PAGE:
After years of climbing, it looks like combat deaths due to roadside bombs in Afghanistan are on the decline. That’s good news, because such improvised explosive devices — IEDs — have been the biggest killer of U.S. troops. IEDs are a continual game of cat-and-mouse. When pressure-sensitive IEDs kept killing too many innocent civilians, the Taliban shifted to detonating them with electronic signals. That served two purposes: it let the triggerman allow civilian vehicles to pass safely, and it also let him time the explosion so the increasingly-sophisticated shaped-charged IEDs would do the most damage to the target vehicle.
But every advance on the battlefield exposes weaknesses the enemy exploits. Bruce Carlson, who runs the National Reconnaissance Office, detailed a largely secret but effective way the U.S. is now blunting these roadside killers Thursday.
“We do a lot of work to make sure that we know what those [detonating] signals are, and where they’re coming from, and to geolocate them,” says Carlson, a retired Air Force general. “We have a program we call `Red Dot’ — and the reason it’s called Red Dot is because that’s what it puts on a display in a Humvee or command post that says: at this red dot we have a high probability that there’s an IED there.”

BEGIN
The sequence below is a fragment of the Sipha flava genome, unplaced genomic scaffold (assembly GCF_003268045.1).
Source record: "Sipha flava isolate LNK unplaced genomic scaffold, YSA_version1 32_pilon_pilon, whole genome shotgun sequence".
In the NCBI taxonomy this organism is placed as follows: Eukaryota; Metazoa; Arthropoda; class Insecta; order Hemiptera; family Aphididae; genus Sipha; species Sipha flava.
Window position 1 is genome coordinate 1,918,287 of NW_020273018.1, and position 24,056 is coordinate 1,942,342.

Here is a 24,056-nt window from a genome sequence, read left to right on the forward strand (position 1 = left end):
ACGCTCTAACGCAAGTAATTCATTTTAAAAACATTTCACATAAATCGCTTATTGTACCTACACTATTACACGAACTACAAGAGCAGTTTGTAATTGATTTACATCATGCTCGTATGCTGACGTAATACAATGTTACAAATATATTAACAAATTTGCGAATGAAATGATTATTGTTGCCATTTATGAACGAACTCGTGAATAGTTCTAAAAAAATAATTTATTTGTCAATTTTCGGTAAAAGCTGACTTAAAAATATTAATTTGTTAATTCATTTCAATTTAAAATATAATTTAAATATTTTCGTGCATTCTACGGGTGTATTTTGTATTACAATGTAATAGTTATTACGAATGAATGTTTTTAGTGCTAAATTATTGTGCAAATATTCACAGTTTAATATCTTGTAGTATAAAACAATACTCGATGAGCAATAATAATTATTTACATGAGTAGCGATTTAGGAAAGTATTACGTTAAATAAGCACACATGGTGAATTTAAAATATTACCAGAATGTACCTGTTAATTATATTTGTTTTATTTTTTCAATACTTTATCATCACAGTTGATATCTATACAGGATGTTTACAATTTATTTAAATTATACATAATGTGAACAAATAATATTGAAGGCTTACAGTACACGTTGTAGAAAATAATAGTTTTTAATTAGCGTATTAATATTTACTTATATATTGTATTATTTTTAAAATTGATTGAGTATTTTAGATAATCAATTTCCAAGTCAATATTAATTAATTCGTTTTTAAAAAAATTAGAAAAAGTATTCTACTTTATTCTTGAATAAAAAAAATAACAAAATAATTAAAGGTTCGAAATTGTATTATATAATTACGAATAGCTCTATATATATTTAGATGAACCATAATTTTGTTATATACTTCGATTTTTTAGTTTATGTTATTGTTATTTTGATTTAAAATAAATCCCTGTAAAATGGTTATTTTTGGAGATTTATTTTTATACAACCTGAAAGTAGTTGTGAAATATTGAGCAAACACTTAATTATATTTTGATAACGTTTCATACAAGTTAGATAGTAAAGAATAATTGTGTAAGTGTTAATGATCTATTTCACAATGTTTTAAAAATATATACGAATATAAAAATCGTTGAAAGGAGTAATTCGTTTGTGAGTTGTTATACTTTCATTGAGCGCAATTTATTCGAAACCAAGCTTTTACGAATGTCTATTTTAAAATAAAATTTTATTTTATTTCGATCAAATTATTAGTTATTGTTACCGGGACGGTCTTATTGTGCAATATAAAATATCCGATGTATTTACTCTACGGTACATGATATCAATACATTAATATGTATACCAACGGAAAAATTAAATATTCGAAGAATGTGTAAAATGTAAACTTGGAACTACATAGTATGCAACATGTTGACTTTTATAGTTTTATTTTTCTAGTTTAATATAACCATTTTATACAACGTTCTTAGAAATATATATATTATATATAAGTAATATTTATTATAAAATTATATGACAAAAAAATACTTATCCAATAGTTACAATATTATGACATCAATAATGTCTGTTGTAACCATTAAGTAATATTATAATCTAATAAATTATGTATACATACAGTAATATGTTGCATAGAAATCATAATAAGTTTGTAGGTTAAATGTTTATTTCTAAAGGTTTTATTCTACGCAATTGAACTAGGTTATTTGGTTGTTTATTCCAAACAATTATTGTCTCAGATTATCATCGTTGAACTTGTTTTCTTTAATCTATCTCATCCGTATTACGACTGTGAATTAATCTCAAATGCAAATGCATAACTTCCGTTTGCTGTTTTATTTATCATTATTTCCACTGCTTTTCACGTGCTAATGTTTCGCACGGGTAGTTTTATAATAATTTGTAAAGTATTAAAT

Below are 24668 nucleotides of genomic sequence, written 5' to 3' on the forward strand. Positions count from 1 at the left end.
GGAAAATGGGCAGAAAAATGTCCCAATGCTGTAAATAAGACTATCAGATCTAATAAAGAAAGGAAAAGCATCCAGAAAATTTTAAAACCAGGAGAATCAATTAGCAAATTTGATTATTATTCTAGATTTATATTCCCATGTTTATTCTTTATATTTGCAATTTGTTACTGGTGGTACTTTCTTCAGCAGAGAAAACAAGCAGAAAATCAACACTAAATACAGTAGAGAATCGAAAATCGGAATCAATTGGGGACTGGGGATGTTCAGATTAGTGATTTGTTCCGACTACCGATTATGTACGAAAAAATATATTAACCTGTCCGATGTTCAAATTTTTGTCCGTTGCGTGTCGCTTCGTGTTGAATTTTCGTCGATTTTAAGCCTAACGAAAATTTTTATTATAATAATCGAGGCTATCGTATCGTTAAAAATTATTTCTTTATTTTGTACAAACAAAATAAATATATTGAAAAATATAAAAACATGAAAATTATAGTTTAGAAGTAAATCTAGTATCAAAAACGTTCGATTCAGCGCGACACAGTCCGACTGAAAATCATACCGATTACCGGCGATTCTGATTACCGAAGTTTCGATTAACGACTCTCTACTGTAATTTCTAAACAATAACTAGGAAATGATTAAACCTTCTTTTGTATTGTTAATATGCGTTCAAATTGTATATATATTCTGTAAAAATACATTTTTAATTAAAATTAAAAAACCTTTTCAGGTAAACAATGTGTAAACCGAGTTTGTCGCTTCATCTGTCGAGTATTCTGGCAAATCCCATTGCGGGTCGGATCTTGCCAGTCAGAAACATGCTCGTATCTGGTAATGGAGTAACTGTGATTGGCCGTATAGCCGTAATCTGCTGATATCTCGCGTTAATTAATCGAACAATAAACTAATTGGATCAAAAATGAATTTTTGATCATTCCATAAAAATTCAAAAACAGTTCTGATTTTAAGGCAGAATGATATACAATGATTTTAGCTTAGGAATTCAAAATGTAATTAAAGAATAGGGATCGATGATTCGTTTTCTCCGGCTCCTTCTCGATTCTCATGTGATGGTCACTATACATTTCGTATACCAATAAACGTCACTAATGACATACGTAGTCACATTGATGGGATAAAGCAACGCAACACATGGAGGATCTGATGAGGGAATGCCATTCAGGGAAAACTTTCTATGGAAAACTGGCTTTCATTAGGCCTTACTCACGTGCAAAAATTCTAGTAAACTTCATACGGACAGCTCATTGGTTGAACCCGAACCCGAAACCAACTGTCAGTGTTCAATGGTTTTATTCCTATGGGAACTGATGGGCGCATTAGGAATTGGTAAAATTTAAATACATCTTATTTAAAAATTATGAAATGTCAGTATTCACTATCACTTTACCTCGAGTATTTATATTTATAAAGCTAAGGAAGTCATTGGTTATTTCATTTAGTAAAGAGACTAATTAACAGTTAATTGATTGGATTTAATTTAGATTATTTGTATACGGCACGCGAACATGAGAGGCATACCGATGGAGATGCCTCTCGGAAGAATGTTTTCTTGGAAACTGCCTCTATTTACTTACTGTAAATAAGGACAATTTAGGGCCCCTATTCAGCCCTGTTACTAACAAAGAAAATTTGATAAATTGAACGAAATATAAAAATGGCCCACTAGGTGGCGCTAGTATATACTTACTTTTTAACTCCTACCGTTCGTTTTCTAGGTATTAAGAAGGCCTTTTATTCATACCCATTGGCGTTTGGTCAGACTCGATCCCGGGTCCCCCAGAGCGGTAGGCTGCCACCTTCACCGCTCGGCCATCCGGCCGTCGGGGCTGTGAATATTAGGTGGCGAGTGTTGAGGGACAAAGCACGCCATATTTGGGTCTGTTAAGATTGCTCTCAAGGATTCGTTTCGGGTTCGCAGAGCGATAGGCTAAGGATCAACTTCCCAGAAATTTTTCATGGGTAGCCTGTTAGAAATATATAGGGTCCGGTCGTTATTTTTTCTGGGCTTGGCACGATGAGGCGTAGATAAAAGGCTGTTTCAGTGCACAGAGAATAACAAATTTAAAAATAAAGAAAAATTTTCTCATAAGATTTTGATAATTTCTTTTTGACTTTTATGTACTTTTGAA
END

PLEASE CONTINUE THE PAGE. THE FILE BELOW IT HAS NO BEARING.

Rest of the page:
Which raises a basic question: how do you intercept an IED that you track using its electronic detonating signal in time to do any good? Carlson clams up when it comes to gritty details like that, but it’s plain that it involves meshing transmission fingerprints with overhead imagery and other signals intelligence to deduce — if not pinpoint — where an IED has been planted. “I can’t tell you exactly how we do that, but it’s a pretty clever set of technologies,” Carlson says. “What it has meant is even though we still have an unacceptable loss from IEDs, we are catching a lot of them before they’re detonated.”
Bottom line: for the past six months, soldiers traveling in Humvees or MRAPs along Afghan roads have red dots popping up on their computer screens warning them of areas to avoid or where to look to hunt down suspected IEDs. There are a lot of “false positives” flowing into NRO command centers, but most are weeded out before suspected IED sites are dispatched to troops on the front lines. “We try to make sure that we balance between conservatism and driving people crazy — if you just put a red dot every mile, nothing gets done,” Carlson says. “We’ve screwed a few up, and given them a few extra red dots, but I would say it’s been about 80% effective.”